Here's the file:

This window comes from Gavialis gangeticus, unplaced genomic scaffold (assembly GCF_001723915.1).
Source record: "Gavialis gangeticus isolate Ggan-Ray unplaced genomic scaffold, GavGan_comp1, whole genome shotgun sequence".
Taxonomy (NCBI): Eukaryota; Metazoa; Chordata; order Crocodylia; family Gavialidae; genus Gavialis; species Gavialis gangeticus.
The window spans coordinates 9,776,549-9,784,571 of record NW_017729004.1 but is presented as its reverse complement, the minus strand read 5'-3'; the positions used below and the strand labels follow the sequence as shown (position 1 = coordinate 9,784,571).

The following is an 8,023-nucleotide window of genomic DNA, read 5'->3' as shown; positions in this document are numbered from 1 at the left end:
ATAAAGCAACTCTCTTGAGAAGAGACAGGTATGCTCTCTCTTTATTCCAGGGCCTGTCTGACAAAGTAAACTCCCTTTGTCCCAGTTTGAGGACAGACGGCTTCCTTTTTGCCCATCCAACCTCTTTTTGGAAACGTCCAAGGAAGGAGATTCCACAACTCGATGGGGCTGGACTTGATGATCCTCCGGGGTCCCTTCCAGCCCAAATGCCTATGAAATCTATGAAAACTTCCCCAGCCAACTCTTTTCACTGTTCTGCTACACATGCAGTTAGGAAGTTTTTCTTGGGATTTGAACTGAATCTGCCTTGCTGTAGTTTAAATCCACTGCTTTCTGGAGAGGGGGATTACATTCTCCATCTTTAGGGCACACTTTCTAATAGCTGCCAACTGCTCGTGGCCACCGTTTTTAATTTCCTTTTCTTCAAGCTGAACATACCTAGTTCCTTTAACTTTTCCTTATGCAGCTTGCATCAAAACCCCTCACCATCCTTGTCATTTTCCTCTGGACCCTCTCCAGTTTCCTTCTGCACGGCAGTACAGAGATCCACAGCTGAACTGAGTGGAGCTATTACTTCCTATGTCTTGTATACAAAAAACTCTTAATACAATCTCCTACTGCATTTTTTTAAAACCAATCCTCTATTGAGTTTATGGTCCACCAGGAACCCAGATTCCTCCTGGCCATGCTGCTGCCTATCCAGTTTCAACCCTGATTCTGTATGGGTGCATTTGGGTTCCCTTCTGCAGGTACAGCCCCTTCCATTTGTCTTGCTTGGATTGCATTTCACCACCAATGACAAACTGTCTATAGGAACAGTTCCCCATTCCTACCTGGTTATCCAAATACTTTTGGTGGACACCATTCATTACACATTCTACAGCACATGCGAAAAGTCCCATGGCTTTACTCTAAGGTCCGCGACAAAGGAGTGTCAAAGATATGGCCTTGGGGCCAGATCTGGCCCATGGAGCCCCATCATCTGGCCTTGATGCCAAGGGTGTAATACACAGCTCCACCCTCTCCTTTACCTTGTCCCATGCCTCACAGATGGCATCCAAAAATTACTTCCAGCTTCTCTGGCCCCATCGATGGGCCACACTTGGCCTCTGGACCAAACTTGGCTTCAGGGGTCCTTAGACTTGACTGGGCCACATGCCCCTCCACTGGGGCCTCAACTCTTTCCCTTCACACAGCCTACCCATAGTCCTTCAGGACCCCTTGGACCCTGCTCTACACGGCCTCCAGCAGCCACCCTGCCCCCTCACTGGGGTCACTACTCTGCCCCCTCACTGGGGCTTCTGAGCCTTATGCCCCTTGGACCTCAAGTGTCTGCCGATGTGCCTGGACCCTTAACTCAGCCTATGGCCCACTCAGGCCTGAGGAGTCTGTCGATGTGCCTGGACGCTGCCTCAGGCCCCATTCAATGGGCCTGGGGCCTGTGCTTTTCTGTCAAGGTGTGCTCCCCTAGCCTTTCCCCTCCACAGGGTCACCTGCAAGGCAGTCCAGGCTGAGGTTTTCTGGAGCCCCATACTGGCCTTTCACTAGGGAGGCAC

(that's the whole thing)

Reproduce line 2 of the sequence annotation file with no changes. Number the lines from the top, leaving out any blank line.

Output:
Source record: "Gavialis gangeticus isolate Ggan-Ray unplaced genomic scaffold, GavGan_comp1, whole genome shotgun sequence".